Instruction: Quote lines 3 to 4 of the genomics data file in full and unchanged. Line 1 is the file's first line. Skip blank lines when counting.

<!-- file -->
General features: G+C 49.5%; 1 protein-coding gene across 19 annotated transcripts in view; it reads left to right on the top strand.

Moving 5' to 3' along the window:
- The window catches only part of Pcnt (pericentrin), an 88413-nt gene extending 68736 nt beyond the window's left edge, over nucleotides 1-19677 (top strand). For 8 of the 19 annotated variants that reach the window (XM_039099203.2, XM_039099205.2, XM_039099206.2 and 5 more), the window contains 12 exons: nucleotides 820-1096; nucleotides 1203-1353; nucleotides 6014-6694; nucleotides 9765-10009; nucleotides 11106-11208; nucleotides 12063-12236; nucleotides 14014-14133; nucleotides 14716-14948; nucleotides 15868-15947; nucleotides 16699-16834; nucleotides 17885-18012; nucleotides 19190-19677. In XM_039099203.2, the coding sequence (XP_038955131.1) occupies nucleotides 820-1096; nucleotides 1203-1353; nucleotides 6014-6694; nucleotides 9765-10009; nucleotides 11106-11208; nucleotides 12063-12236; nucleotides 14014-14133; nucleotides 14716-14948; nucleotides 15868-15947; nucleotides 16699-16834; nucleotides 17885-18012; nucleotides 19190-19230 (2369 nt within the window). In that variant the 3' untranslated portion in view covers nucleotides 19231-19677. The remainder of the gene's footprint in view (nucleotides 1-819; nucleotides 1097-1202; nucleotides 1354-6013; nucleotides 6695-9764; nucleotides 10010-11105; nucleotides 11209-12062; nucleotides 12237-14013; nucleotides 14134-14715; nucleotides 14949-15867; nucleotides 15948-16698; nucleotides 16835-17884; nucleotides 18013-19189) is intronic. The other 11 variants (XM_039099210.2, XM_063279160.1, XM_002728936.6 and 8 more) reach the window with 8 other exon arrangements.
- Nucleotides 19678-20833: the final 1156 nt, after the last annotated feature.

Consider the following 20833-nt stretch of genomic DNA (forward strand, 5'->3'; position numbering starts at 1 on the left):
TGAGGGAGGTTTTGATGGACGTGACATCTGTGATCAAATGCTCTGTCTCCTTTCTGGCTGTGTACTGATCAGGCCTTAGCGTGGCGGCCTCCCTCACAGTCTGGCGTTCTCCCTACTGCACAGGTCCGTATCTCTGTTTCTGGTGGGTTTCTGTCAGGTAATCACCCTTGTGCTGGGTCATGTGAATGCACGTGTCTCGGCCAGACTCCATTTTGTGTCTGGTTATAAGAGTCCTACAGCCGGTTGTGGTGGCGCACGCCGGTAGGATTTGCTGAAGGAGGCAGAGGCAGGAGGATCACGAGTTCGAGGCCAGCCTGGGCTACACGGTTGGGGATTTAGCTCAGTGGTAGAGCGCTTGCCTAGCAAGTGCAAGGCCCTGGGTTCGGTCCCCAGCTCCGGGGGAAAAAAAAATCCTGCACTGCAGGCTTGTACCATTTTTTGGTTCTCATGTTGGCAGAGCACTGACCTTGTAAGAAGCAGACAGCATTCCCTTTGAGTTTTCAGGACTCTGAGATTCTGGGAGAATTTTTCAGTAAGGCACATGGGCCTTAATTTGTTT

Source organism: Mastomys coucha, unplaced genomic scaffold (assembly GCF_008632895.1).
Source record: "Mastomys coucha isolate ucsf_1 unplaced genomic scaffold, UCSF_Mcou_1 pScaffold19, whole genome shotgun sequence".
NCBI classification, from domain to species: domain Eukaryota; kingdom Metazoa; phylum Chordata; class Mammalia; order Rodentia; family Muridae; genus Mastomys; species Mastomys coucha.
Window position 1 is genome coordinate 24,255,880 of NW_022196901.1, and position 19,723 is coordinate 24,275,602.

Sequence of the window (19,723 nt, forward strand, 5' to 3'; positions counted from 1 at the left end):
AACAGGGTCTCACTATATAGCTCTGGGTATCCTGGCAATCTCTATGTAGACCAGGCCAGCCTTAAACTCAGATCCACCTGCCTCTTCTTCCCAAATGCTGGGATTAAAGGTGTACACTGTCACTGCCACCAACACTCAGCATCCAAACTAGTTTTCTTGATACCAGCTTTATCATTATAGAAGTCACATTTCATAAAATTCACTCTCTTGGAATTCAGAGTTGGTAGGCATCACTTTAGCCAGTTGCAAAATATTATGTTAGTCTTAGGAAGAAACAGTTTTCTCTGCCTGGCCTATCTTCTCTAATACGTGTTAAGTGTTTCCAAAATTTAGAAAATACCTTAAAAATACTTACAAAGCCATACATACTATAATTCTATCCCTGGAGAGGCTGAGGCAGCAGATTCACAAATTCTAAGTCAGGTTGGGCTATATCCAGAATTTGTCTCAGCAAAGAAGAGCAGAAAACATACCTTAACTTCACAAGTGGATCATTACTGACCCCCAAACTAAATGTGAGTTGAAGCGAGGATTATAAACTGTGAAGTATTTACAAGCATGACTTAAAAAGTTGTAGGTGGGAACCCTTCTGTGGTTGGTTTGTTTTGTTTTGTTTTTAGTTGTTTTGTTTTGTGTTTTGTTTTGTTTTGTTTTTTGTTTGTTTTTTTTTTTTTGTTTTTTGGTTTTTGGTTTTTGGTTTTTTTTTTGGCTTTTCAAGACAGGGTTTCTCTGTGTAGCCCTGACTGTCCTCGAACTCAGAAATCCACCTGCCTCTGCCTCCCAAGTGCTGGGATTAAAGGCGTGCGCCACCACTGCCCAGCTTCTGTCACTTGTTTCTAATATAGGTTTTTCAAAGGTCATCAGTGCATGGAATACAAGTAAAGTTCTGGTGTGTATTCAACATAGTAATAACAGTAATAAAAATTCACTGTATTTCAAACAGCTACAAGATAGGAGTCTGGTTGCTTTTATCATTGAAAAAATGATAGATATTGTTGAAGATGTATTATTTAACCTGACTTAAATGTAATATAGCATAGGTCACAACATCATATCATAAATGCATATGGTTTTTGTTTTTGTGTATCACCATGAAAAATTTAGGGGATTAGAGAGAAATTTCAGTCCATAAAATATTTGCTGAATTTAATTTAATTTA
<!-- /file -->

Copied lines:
- The window catches only part of Pcnt (pericentrin), an 88413-nt gene extending 68736 nt beyond the window's left edge, over nucleotides 1-19677 (top strand). For 8 of the 19 annotated variants that reach the window (XM_039099203.2, XM_039099205.2, XM_039099206.2 and 5 more), the window contains 12 exons: nucleotides 820-1096; nucleotides 1203-1353; nucleotides 6014-6694; nucleotides 9765-10009; nucleotides 11106-11208; nucleotides 12063-12236; nucleotides 14014-14133; nucleotides 14716-14948; nucleotides 15868-15947; nucleotides 16699-16834; nucleotides 17885-18012; nucleotides 19190-19677. In XM_039099203.2, the coding sequence (XP_038955131.1) occupies nucleotides 820-1096; nucleotides 1203-1353; nucleotides 6014-6694; nucleotides 9765-10009; nucleotides 11106-11208; nucleotides 12063-12236; nucleotides 14014-14133; nucleotides 14716-14948; nucleotides 15868-15947; nucleotides 16699-16834; nucleotides 17885-18012; nucleotides 19190-19230 (2369 nt within the window). In that variant the 3' untranslated portion in view covers nucleotides 19231-19677. The remainder of the gene's footprint in view (nucleotides 1-819; nucleotides 1097-1202; nucleotides 1354-6013; nucleotides 6695-9764; nucleotides 10010-11105; nucleotides 11209-12062; nucleotides 12237-14013; nucleotides 14134-14715; nucleotides 14949-15867; nucleotides 15948-16698; nucleotides 16835-17884; nucleotides 18013-19189) is intronic. The other 11 variants (XM_039099210.2, XM_063279160.1, XM_002728936.6 and 8 more) reach the window with 8 other exon arrangements.
- Nucleotides 19678-20833: the final 1156 nt, after the last annotated feature.